you'll be able to balance something.

I can't I'm not quite good enough this morning all right.

But it's something like that.

It's not my pen, I don't care.

>> [LAUGH] >> No of course I care.

So these are center of mass definitions.

And then we said,

we can take two derivatives, put the dots in here all right.

This was one thing we did on the left hand side,

if you take two inertial derivatives you just get this.

Then we have the second derivative of this integral Rdm right?

And from here we ended up with this expression.

7:11

So in the textbook we have,

there's actually a statement early in that paragraph on that section saying hey,

when you do these body integrals or these integrals over B,

the domain has to be carefully selected to encompass all the mass.

Basically what it means is, you create B in this case for

a continuum is not just the body surface itself.

You can make a box bigger than that.

This isn't a fluids or continuum problem.

There's not a mass flow of air, or some plasma, or

something coming with water, coming through here.

It's a fixed shape.

And it's doing some stuff.

So you can define the bounds of these integrations to be bigger, basically make

it big enough that no matter what the worse case deflections are,

you've got a bounding box that's big enough to cover it.

So when you're doing all these integrals afterwords,

something times dm, out here the dm is simply going to be zero.

If this stuff deforms and encompasses it, all of the sudden dm becomes non zero.

That's a way to look around it.

This avoids Reynolds transport theorem or

lightness stuff, that otherwise you'd have to use on the boundary.

But again, this is a fixed shape.

We're not adding, losing mass to the system,

we're just looking at deformations right now.

So there's a discussion ahead with my co-author, John Jenkins and

I have to give credit also to Johnny Hurtado, professor at A&M,

he writes a lot of analytical books.

He pointed me to some good references.

This type of derivative, we also call sometimes the material time derivative, or

the co-moving time derivative.

because you're really following each dm element.

And we're not creating new dms.

There's not a flow of dms like in a fluid flow, that comes in and

out of the surface area.

On the boundary, as you change stuff there's no mass flux coming in and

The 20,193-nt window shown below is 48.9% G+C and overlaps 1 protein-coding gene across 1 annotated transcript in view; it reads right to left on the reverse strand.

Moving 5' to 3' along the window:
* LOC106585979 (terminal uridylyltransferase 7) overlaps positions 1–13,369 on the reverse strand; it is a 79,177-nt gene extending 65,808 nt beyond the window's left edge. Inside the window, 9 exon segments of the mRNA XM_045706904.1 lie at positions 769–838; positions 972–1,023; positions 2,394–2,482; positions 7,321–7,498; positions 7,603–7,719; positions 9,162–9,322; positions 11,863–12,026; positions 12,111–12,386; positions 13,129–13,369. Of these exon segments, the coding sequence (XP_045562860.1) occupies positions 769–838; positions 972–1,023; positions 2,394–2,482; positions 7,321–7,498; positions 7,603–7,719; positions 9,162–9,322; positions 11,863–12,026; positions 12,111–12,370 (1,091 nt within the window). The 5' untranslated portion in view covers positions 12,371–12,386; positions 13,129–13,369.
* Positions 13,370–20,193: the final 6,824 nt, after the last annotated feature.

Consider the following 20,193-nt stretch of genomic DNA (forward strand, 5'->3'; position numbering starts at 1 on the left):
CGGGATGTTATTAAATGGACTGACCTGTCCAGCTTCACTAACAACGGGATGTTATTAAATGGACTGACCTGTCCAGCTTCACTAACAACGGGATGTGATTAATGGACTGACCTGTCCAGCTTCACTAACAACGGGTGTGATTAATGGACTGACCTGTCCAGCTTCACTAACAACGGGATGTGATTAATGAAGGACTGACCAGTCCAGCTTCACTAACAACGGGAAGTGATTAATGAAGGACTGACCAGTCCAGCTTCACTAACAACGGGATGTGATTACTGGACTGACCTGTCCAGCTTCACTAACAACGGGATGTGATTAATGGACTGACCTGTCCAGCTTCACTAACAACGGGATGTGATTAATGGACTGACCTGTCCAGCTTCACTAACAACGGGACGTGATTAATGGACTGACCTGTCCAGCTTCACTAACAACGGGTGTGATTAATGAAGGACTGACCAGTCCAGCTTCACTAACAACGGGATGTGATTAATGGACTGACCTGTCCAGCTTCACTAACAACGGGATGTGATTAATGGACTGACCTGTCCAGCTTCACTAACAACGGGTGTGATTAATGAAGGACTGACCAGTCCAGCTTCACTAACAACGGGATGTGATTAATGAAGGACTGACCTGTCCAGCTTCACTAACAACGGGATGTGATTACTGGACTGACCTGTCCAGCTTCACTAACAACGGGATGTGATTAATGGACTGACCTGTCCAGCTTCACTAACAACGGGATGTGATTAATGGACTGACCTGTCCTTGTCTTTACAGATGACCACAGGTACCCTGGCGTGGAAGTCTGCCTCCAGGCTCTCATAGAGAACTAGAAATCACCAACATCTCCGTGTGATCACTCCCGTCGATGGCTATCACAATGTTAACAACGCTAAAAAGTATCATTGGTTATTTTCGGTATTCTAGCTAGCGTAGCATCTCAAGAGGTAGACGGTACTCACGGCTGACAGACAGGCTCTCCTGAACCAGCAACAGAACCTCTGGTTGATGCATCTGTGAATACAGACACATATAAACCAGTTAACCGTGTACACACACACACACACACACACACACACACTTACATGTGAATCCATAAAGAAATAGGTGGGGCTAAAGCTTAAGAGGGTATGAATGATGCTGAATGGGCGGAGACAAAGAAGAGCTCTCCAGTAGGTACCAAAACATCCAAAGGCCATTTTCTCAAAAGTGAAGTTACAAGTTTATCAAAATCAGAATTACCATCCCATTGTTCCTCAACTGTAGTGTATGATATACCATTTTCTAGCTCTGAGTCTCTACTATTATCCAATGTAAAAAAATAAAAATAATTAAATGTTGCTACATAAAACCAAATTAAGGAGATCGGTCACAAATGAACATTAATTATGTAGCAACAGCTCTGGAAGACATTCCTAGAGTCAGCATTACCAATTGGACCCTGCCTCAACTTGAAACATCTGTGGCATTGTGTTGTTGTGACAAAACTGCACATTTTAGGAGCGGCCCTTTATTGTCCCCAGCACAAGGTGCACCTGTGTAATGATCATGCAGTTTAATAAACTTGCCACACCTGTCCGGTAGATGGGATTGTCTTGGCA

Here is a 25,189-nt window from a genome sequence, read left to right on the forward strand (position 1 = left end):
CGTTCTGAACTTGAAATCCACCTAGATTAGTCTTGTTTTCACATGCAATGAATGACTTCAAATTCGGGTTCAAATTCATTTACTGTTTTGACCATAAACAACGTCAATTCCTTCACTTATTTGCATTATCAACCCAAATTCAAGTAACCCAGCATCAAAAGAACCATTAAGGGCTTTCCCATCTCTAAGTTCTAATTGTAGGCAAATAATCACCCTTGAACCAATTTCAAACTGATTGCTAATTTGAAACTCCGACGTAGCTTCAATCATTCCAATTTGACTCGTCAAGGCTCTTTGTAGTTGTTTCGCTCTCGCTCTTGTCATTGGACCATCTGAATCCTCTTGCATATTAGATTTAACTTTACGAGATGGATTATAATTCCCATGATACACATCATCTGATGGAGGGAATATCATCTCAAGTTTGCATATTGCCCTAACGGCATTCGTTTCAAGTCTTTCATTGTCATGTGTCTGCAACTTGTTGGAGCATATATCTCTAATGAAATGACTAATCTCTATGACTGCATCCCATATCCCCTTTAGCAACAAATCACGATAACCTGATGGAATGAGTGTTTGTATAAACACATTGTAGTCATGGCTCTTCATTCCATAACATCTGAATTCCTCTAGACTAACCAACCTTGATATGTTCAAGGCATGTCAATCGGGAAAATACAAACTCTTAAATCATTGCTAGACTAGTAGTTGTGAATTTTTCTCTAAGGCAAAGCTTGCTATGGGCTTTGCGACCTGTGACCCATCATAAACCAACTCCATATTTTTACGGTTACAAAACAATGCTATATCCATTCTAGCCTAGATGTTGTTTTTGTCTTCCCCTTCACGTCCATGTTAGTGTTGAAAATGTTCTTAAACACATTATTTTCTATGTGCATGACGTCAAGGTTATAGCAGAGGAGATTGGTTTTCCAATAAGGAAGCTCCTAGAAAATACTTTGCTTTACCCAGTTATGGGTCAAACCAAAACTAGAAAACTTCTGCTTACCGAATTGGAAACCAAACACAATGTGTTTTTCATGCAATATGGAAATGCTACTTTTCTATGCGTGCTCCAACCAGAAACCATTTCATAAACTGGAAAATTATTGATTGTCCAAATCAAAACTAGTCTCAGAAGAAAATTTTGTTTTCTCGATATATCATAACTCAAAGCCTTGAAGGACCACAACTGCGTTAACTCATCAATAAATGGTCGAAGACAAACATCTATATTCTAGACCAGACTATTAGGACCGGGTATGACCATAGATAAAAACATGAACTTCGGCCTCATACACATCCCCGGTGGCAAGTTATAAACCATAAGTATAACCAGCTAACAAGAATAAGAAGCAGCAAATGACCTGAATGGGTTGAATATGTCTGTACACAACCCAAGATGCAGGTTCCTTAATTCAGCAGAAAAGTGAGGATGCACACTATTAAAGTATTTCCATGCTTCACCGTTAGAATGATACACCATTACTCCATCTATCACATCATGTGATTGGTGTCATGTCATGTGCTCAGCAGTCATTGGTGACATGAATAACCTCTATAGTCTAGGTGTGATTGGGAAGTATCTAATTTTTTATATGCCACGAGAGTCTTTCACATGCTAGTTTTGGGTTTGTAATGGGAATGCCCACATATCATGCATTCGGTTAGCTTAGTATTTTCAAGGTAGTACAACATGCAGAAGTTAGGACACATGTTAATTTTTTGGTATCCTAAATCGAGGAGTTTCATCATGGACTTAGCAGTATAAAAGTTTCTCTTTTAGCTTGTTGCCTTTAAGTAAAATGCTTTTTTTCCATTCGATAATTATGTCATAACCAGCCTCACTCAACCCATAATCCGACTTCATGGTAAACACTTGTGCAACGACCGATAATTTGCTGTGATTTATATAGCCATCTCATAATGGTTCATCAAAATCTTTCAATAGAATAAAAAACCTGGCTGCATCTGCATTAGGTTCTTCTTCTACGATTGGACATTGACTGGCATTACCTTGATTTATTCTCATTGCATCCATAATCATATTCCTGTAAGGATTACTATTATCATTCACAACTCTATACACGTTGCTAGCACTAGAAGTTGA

out of the boundary either.

So lots of different ways to look at it.

But the easiest explanation I think for engineers is, just for

this kind of problems you've got a space craft flexing, you're getting all these

equations of motions, the results I've shown are classic and definitely true.

It's just this step there's some subtleties there.

So Brett very good.

Gold star for asking the right question from analytical-

>> That was Hansel actually.

>> Hansel? I thought that was you.

9:13

Well gold star for honesty.

So Hansel, he's not here today.

>> [LAUGH] >> Well somebody

right back there who asked a great question, thank you.

But that was an issue I wanted to bring up.

This is a subtlety, but this is an easy way to look around that form continuum.

Once we turn rigid, all this stuff is completely simple anyway.

Then all these results definitely hold.

But even for a continuum, the results I showed you are absolutely true.

But if you do these derivations in these books, there's lots of little subtleties.

And moving a derivative inside this differential operator,

is something you always have to do carefully.

So I didn't have a good answer last time, but I do have a better answer now.

So we did derive this.

And this gave us in the end, this was the dFs and this was nothing but

a Super Particle Theorem.

Good, so we derive that.

Now, let's review quickly angular momentum.

Brian, of a blob, what do you remember about angular momentum?

>> It's.

>> When?

>> When there is no external torques.

10:36

As we go through equations of motion today, you will see the angle momentum

expression, as seen by the body fixed observer, is actually not constant.

So the body relative derivative is not zero.

But the inertial derivative is zero.

Which is a really good integration check, when you write in code.

Every time stamp, recompute the derivative.

All outside the derivative.

Compute h. And then map h,